Today was a pseudo-hooky day from work, and to ensure I shut off the e-mail and cell phone once I was truly done, I took my happy ass to the cinema.

A friend had been streaming the “Once” soundtrack over iTunes at work, and spoke highly of both it and the movie itself. I heard a couple of songs and bought the soundtrack immediately, and I didn’t even read a review of the movie — the music alone compelled me to find out where it was playing because I was spellbound.

Had I read the reviews, I would have known that the two lead characters are never actually named. Even in IMDB, it’s “the guy” and “the girl.” I was wondering throughout the movie what their names were, but at some point I realized the lead character was the music, and maybe you could even list the lyrics as the secondary character.

And they don’t need names. They are everyman and everywoman. I was sitting there assigning my own names to the characters, from my own life. When I’m creating my own fiction, I am very much insistent on the names that mean something to me. The antagonist in my stories is named after the most obnoxious person I’ve ever known. The heroine is one of my alter egos. The heroes are named not necessarily after the people who inspired the characters, but instead names they may recognize or appreciate from things that remind me of them. Names are crucial to the writer, but when the viewer can assign them, well damn, all the better.

The neat thing is that the “guy” and the “girl” are professional musicians in real life. And these days, I can forgive any perceived flaws on film if I want to run out and buy the soundtrack. But it didn’t hurt the film at all. And maybe that’s the way it should be from now on — let people who already have a job do the acting in movies, as these cokehead starlets are riding their own ego trips too hard to be able to handle the pressure. The guy is Glen Hansard, who fronts a band called The Frames in real life. And the girl is Marketa Irglova, who did an album with Glen last year and who really had some serious on-screen chemistry with him as they literally (OK, and figuratively) made music together.

Toward the beginning, when the guy and the girl were in the music store, he playing guitar and she learning the notes to his song “Falling Slowly,” I just flat-out started sobbing. I mean, wow. Just wow.

“Falling slowly, eyes that know me
And I can’t go back
Moods that take me and erase me
And I’m painted black
You have suffered enough
And warred with yourself
It’s time that you won.”

— Glen Hansard, “Falling Slowly

The thing is, I’ve probably listened to the soundtrack a thousand times, but seeing it in context, letting it push and pull the characters, brought it to life for me. Each song is more haunting than the next, mostly because I identified with something in it. Even “Gold,” which wasn’t my favorite lyrically, starts off with this fucking amazing guitar riff, and I got chills when I heard it in surround sound.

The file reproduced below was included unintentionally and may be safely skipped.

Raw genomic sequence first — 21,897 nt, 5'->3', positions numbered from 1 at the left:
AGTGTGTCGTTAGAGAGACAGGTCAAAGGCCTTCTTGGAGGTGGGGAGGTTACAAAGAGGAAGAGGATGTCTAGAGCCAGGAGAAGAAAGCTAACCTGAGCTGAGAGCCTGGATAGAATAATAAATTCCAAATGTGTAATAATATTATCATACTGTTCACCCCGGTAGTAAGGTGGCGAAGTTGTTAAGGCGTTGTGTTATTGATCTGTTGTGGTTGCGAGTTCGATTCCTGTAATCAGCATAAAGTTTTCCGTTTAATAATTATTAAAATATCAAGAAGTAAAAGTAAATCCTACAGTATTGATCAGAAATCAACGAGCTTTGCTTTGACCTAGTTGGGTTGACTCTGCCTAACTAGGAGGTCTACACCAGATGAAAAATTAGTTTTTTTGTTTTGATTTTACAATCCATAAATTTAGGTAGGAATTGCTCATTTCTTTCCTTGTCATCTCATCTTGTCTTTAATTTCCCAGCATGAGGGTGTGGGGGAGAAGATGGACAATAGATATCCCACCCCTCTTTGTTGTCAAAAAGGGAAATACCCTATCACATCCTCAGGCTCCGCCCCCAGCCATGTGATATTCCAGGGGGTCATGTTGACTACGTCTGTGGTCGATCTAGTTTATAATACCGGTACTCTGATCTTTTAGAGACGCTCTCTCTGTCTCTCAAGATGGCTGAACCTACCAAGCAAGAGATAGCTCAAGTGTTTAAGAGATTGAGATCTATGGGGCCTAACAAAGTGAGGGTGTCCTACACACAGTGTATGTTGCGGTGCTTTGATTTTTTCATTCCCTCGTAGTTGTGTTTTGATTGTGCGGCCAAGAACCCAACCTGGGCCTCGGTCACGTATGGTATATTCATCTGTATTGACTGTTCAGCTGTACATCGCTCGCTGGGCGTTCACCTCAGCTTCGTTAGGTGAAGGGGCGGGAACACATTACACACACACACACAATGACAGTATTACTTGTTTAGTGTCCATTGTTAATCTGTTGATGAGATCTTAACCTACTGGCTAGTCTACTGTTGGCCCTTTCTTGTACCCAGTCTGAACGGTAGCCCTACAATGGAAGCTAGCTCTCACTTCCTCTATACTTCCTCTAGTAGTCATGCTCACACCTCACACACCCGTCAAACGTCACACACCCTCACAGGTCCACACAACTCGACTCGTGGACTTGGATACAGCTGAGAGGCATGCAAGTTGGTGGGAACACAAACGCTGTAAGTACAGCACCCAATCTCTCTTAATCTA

But I’m dancing around the storyline. Because I don’t know how to put it into words. I loved and hated the ending equally. The writer in me absolutely fell in love with it, because you knew that there were so many possibilities — so many ways the story beyond the closing credits could end. But the woman in me with way too many thoughts swirling around in her head was blowing an absolute gasket, wondering whether all that magic would manifest in any greater way.

I’m choosing to look at it as a happy ending. I’m hoping that what’s meant to be (in my head) will be. And yeah, I was still sobbing through the credits and even after the lights came on.

Where are you my angel now, don’t you see me crying
And I know that you can’t do it all, but you can’t say I’m not trying
I’m on my knees in front of him, but he doesn’t seem to see me
But all his troubles on his mind, he’s looking right through me
And I’m letting myself down in satisfying you
And I wish that you could see I have my troubles, too.”

— Marketa Irglova, “The Hill”

Anyway, the one thing I walked away from the movie wanting to do was write. Even if I can’t produce a fantastic story like that because I just can’t write the soundtrack that’s in my head because I have no freaking idea how to record it (i.e., can’t read or write music. Or, for that matter, lyrics), I just want to do something, anything creative. Something I love. Something I can’t live without. And if there’s anyone out there with a similar passion, just like “the guy,” all the better.

And I completely and totally have a crush on Glen Hansard now. I know, I know, probably a firecrotch and all. 😉 But dear God, that’s a man who can ignite every nerve in my body with the mere sound of his voice. To hear him imploring, “If you’ve got something to say to me, you’d better say it to me now.” *swoon* I can forgive a lot of flaws in any man if he can write, can speak proper English and can make me gush in my gutchies with an amazing tone. (Hmm, maybe that’ll be my next dating-service ad headline!)

I had to go to the art house cinema (supposedly) to see this thing. I don’t know how long it’s been out or whether it’s going into mass release or it was already in it. Whatever. Just, go see it. I would have seen it again had I not been forced to run out and feed the damn parking meter. 🙂 But there’s always another day, and yes, there’s always the soundtrack (which is only $7.99 in the iTunes Music Store) to occupy me in the meantime until I can buy the DVD!

One Lonely Response to Spellbound

  1. Caterwauling :

    […] You know that movie that reduced me to tears? So I had to yell at the friend who recommended it to me. Because, seriously. I was supposed to go out afterward and I couldn’t because I was one hot, heaving puffy mess. And goddamn it, it made me think. Hard. […]